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  Best Way to Register Blocks/Entities  (Read 3439 times)
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Offline Slyth2727
« Posted 2014-01-18 18:22:03 »

Wow, it's been a while since I posted a question.

I finally re wrote my rendering system for my puzzle game that I restarted a while ago and I need a good way to register blocks. Here is what the game looks like so you can get a feel for what I have:



So there are blocks, but I need a way to register the different types. Eg, trampoline block, or normal wall block and so forth. Right now I am just creating a new instance of the class of that block which then registers a Box to jME. I then join all the meshes together at the end of building the current level. So performance isn't a problem.
What's the best way to approach it so that I can, in the level creation code, call:

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        makeBlock(new Vector3f(3, 40, 40), Block_Wall.class);


Therefore, creating the block of whichever block.class I put in there?
The constructor for the makeBlock is:

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    public void makeBlock(Vector3f pos, Class<? extends BlockSuper> block){
        blocks[(int) pos.x][(int) pos.y][(int) pos.z] = new BlockSuper(main, new Vector3f(pos.x, pos.y, pos.z), level);
        blocks[(int) pos.x][(int) pos.y][(int) pos.z].setUpPhysics();
    }


So as you can see I just create a BlockSuper there, which is the superclass for all blocks. I need to take the .class of whatever block I want there and create an instance of it from that. I know about reflection:
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        try {
            Class<?> clazz = Class.forName("Engine.Blocks.BlockSuper");
            Constructor<?> constructor = clazz.getConstructor(Main.class, Vector3f.class, Node.class);
            Object instance = constructor.newInstance(main, pos, level);
        } catch(Exception e){
            e.printStackTrace();
        }


However I really don't know if this is what I should be using, as it is a rather new concept to me.
Thanks for any help.

Was I before Chuang Tzu who dreamt about being a butterfly, or am I now a butterfly who dreams about being Chuang Tzu?
Offline Danny02
« Reply #1 - Posted 2014-01-18 19:07:00 »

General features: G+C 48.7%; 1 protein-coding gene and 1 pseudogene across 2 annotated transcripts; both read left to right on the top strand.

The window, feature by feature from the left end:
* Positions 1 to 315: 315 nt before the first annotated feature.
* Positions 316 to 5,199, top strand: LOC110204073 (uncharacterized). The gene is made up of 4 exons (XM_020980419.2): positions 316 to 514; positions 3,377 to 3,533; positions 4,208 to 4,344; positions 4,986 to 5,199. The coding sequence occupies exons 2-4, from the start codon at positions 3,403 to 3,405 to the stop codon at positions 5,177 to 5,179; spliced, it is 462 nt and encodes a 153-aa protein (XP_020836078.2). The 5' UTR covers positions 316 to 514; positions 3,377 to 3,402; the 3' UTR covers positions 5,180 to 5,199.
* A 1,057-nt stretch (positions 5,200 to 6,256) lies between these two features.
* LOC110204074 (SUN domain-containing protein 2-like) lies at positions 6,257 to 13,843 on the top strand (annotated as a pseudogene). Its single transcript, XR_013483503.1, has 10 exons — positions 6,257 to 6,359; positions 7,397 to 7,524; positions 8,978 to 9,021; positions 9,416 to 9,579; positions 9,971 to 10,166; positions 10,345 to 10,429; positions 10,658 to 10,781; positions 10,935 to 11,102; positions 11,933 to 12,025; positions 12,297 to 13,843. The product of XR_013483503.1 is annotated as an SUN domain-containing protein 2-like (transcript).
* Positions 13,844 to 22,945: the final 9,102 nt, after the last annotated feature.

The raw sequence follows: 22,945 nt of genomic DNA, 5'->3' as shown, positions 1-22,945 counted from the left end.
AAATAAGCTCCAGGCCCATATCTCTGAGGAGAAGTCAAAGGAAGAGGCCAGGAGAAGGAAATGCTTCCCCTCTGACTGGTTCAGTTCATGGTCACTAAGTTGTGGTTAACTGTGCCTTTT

Why do you think that it is unfeasible to just "register" already build block instances?
Offline Slyth2727
« Reply #2 - Posted 2014-01-18 19:54:41 »

Could you elaborate?

Was I before Chuang Tzu who dreamt about being a butterfly, or am I now a butterfly who dreams about being Chuang Tzu?
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Offline Danny02
« Reply #3 - Posted 2014-01-18 20:09:49 »

why not

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public void makeBlock(BlockSuper block) {...}

makeBlock(new BlockWall(main, new Vector3f(3, 40, 40)));
Offline Slyth2727
« Reply #4 - Posted 2014-01-18 20:49:44 »

Oh you're right... I was half asleep or something. Sometimes I get retarded like that. My bad.

Was I before Chuang Tzu who dreamt about being a butterfly, or am I now a butterfly who dreams about being Chuang Tzu?
Offline Slyth2727
« Reply #5 - Posted 2014-01-18 20:53:50 »

Oh you're right... I was half asleep or something. Sometimes I get retarded like that. My bad.


However, I do need to create walls and stuff. This is the wall creation code:
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    public void makeWall(Vector3f startPos, Vector3f endPos, Class<? extends BlockSuper> block) {
        for (int x = (int) startPos.x; x <= endPos.x; x++) {
            for (int y = (int) startPos.y; y <= endPos.y; y++) {
                for (int z = (int) startPos.z; z <= endPos.z; z++) {
                    makeBlock(x, y, z, block);
                }
            }
        }
    }


So just creating a new instance for that won't work.

Was I before Chuang Tzu who dreamt about being a butterfly, or am I now a butterfly who dreams about being Chuang Tzu?
Offline Danny02
« Reply #6 - Posted 2014-01-18 22:11:06 »

In this case you could use factories

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interface BlockFactory<T extends BlockSuper>
{
  public T create(Vector3f pos);
}

public static final BlockFactory<WallBlock> wallBlockFactory = new BlockFactory<> {
  public WallBlock create(Vector3f pos){
    return new WallBlock(main, pos);
  }
}

makeWall(start, end, wallBlockFactory);
Offline Slyth2727
« Reply #7 - Posted 2014-01-18 22:58:16 »

Thanks Smiley

It would seem that factories are basically just things to create new objects of a class that extends another one, but you don't know which subclass it will be. Why not just use reflection? Please correct me if I'm wrong, I know next to nothing about factories.

Actually, I did some research and didn't find much on the subject. Would you mind giving a very brief explanation of them?


Was I before Chuang Tzu who dreamt about being a butterfly, or am I now a butterfly who dreams about being Chuang Tzu?
Offline ctomni231

JGO Wizard


Medals: 99
Projects: 1
Exp: 7 years


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« Reply #8 - Posted 2014-01-19 10:52:44 »

A factory is a class or group of functions that creates a "new" instance of an object in java. It is useful for tile maps because each tile is different and needs a different object. If you didn't have a factory you run the risk of overwriting tile data in more than one tile.

In short, factories just make sure that each tile can store its own data.

Offline Jono
« Reply #9 - Posted 2014-01-19 13:57:12 »

Actually, I did some research and didn't find much on the subject. Would you mind giving a very brief explanation of them?
Wikipedia does a good job of explaining it, and even includes some examples in Java:
http://en.wikipedia.org/wiki/Factory_method_pattern
http://en.wikipedia.org/wiki/Abstract_factory_pattern
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Offline Slyth2727
« Reply #10 - Posted 2014-01-19 16:50:30 »

Okay, that makes sense.
So this bit of code here:

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interface BlockFactory<T extends BlockSuper>
{
  public T create(Vector3f pos);
}


Is obviously just an interface I would have to implement in my Level class, correct?

And then this bit:

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public static final BlockFactory<WallBlock> wallBlockFactory = new BlockFactory<> { 
  public WallBlock create(Vector3f pos){
    return new WallBlock(main, pos);
  }
}